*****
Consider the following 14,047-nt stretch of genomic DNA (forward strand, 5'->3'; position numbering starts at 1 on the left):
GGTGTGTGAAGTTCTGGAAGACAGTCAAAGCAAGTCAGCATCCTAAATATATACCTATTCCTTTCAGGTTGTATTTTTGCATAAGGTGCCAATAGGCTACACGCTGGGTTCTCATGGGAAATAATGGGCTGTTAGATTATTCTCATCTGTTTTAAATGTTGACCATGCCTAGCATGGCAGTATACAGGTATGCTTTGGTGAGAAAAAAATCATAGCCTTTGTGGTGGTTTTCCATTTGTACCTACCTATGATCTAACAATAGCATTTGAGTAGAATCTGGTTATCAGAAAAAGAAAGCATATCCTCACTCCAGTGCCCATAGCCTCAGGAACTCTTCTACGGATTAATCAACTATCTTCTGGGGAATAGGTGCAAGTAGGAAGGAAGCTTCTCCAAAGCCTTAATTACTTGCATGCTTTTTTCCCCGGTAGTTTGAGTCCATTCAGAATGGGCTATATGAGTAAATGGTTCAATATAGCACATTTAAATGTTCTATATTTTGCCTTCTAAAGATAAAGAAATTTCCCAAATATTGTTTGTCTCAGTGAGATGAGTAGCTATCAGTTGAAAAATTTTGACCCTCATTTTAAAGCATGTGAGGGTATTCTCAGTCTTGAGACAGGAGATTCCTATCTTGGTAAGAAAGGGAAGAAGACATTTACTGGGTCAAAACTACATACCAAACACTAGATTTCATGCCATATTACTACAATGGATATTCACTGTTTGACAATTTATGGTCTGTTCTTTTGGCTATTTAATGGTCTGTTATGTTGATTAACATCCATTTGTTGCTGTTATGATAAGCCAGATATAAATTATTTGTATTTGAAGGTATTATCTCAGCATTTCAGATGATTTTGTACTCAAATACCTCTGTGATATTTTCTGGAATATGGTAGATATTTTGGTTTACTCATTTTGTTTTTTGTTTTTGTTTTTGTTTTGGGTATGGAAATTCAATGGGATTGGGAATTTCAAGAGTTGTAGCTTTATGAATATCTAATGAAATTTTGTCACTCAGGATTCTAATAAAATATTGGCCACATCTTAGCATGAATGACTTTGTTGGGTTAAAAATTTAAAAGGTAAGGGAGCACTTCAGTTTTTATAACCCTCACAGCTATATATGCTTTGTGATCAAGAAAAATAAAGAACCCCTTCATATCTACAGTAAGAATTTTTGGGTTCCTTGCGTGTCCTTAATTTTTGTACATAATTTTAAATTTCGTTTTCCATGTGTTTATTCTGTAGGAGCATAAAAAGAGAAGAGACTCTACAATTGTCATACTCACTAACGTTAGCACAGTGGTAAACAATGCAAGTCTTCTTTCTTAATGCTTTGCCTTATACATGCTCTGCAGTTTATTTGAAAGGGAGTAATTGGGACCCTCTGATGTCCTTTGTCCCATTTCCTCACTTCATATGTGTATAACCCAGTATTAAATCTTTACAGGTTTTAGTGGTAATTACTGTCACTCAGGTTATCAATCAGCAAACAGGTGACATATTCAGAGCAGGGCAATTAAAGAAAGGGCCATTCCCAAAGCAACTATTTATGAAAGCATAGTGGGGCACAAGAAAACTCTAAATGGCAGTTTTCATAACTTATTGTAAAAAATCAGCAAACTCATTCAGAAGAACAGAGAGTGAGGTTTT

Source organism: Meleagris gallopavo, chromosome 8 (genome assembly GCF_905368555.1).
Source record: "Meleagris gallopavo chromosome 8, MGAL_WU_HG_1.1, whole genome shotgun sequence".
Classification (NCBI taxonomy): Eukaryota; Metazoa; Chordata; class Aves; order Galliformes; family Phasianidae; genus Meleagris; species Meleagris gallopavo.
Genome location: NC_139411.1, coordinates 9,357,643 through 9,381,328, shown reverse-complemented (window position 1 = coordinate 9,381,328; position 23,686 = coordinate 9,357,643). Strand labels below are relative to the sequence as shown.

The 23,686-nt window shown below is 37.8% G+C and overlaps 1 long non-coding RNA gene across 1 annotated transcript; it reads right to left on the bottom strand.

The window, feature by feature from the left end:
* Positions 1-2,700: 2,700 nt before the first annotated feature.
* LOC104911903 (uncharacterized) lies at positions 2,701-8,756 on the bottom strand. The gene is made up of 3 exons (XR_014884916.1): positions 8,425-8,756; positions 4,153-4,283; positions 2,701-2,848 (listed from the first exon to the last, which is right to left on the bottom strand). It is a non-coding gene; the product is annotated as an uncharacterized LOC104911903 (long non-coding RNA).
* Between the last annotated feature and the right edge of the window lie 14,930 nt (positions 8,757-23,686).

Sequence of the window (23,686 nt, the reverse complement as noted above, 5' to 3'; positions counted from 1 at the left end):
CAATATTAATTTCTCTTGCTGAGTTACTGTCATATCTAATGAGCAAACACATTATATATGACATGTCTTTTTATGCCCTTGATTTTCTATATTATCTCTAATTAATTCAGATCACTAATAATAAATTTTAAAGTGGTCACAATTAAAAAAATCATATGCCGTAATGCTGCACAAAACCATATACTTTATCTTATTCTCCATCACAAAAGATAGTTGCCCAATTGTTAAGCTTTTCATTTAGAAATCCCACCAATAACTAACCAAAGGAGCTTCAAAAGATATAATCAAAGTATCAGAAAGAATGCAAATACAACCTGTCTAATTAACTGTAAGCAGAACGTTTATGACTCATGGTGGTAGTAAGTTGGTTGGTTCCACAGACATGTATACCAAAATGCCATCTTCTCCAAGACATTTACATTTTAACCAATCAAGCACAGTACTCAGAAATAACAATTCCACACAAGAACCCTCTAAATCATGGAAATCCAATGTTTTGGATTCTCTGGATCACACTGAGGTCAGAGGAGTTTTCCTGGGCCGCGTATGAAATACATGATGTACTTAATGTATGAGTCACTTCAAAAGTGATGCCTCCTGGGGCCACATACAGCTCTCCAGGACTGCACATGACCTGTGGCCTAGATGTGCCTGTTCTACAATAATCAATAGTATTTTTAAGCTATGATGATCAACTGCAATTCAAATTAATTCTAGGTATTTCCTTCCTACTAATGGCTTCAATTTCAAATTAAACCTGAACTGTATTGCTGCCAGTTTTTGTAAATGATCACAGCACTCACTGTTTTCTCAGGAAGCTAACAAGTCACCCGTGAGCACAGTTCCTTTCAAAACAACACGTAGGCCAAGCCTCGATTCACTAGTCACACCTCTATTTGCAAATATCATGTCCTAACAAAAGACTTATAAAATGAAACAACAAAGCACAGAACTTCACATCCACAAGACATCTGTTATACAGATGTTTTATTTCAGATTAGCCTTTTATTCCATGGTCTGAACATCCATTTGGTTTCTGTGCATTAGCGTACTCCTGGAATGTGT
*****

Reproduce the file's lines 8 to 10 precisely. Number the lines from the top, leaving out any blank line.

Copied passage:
The window, feature by feature from the left end:
* Positions 1-2,700: 2,700 nt before the first annotated feature.
* LOC104911903 (uncharacterized) lies at positions 2,701-8,756 on the bottom strand. The gene is made up of 3 exons (XR_014884916.1): positions 8,425-8,756; positions 4,153-4,283; positions 2,701-2,848 (listed from the first exon to the last, which is right to left on the bottom strand). It is a non-coding gene; the product is annotated as an uncharacterized LOC104911903 (long non-coding RNA).